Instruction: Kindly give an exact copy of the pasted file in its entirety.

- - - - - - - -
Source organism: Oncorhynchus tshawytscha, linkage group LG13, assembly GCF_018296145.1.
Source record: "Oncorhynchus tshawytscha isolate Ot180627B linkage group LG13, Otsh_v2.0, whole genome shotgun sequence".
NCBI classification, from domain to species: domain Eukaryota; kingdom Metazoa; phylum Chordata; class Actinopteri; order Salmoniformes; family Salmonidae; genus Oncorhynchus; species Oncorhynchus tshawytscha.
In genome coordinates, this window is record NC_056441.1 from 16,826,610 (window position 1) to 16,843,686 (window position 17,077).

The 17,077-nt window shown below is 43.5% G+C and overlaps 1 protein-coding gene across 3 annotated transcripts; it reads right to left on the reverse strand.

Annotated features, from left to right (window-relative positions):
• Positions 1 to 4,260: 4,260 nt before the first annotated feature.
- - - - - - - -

Source organism: Oncorhynchus tshawytscha, linkage group LG13, assembly GCF_018296145.1.
Source record: "Oncorhynchus tshawytscha isolate Ot180627B linkage group LG13, Otsh_v2.0, whole genome shotgun sequence".
NCBI classification, from domain to species: domain Eukaryota; kingdom Metazoa; phylum Chordata; class Actinopteri; order Salmoniformes; family Salmonidae; genus Oncorhynchus; species Oncorhynchus tshawytscha.
In genome coordinates, this window is record NC_056441.1 from 16,826,610 (window position 1) to 16,843,686 (window position 17,077).

The 17,077-nt window shown below is 43.5% G+C and overlaps 1 protein-coding gene across 3 annotated transcripts; it reads right to left on the reverse strand.

Annotated features, from left to right (window-relative positions):
• Positions 1 to 4,260: 4,260 nt before the first annotated feature.